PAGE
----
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Figure 20 examines the roof-fall artifact data more closely by comparing the number of roof-fall artifacts with the volume of roof-fall excavated in each structure. The points defined by these data are labeled according to the location of the test pit within each structure, as reported in Table 56 (specifically, the test pits in which structure walls were discovered are distinguished from those in which walls were not found). The linear-regression analysis shows that, once again, there is a positive relationship between the volume of roof fall excavated and the number of artifacts recovered. However, in this case, roof-fall deposits located close to walls contain more artifacts per cubic meter than do roof-fall deposits in the centers of structures: all the test pits in which structure walls were exposed fall above the regression line; all the test pits in which walls were not exposed fall below this line. The density of roof-fall artifacts appears to relate more to the placement of test pits within structures than to time period, since early Structures 2-S and 3-S are below the regression line and late Structures 1-S and 9-S are above it. Roof-fall artifacts also appear to be more strongly correlated with test-pit placement than with depositional setting, since Structure 8-S, in a low-deposition setting, is above the regression line, whereas Structure 5-S, in a high-deposition setting, is below it.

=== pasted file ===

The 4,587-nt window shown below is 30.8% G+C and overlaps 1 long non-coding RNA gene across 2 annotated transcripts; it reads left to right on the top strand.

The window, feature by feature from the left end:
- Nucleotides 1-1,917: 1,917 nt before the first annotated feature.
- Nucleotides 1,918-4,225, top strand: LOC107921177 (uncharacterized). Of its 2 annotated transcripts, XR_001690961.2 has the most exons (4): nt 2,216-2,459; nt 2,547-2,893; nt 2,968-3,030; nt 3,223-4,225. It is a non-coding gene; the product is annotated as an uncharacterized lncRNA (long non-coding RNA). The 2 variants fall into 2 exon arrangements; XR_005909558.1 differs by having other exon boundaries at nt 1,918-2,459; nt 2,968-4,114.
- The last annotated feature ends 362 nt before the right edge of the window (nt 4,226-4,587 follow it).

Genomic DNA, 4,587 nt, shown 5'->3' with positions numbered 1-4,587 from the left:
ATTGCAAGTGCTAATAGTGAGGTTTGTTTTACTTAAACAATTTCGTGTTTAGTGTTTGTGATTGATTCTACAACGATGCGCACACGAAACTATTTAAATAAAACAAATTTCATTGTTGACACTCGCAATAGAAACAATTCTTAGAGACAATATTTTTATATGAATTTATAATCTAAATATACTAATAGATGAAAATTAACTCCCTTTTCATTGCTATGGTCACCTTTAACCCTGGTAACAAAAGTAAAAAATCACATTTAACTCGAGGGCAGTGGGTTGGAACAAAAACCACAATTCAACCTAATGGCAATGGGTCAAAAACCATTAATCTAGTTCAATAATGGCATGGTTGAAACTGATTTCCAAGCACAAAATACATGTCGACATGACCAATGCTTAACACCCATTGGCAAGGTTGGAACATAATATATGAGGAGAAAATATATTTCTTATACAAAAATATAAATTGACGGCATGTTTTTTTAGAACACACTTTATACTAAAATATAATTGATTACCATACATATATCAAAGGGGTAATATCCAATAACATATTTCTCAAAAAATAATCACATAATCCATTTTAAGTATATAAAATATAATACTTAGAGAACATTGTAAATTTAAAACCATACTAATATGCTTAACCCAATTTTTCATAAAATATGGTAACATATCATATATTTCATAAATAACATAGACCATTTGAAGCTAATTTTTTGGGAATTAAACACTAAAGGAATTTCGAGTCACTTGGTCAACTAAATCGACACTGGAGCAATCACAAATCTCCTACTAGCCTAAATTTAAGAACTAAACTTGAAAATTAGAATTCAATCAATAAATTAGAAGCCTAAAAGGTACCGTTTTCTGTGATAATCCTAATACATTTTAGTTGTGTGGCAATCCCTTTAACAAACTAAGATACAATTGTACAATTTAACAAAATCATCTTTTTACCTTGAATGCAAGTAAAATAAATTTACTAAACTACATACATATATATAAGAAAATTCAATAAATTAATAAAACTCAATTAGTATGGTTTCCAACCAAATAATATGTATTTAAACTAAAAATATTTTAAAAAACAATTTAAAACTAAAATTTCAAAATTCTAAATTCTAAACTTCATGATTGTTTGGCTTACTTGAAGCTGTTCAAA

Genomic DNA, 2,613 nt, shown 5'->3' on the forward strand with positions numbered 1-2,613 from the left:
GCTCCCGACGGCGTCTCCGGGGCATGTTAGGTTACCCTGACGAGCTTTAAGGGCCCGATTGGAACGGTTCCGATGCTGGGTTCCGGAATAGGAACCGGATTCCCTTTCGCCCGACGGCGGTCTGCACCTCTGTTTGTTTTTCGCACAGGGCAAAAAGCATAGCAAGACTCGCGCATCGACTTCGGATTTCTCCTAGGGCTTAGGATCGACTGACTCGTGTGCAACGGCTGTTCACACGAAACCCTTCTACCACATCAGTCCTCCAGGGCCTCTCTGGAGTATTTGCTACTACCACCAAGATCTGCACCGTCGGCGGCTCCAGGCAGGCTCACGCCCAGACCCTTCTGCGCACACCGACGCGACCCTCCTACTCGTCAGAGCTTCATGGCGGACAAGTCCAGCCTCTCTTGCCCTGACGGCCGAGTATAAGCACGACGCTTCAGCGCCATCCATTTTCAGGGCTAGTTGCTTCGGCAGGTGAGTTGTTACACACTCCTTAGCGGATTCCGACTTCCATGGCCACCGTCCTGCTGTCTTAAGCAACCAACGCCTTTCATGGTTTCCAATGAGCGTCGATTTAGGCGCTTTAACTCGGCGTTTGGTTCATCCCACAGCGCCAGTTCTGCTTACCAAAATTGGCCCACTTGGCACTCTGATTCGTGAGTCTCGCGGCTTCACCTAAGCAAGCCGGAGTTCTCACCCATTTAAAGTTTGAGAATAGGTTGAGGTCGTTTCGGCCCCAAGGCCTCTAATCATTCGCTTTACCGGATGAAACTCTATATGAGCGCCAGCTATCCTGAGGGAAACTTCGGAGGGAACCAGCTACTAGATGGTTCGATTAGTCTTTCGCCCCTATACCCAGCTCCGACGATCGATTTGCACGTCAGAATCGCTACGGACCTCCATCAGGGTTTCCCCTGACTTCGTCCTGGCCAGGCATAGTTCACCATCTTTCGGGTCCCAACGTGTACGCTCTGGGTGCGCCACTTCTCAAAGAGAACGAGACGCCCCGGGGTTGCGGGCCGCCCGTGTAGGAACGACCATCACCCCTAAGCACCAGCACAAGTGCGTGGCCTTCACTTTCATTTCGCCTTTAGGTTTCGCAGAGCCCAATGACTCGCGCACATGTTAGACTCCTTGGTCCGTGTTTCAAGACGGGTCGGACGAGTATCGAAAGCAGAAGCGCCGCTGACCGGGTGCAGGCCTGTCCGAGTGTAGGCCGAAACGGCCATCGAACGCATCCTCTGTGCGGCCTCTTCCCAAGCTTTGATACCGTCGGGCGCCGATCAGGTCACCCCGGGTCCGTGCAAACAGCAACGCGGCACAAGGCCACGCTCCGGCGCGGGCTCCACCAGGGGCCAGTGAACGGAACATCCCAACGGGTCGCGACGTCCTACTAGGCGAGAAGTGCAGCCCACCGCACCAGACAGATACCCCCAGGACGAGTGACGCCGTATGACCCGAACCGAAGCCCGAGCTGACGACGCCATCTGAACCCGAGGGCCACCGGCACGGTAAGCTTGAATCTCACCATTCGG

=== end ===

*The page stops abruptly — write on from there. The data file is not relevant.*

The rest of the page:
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Table 57 uses t-tests to examine the likelihood that sampling error accounts for the differences in fill and roof-fall artifact densities across the tested kivas under several different models that could account for these differences. The results of these tests suggest that depositional setting better accounts for variation in fill artifact density than does period of occupation, and that the location of the test pit within each structure better accounts for roof-fall artifact density than does period of occupation or depositional setting. Figure 21 separates the densities of pottery sherds, chipped-stone debris, and other artifacts across the tested-structure fills and illustrates that kiva depressions in high-deposition environments tended to accumulate more of all three kinds of artifacts than did structures in low-deposition environments. Figure 22 presents these same data for roof-fall deposits, which clearly show the effect of test-pit placement on roof-fall artifact densities.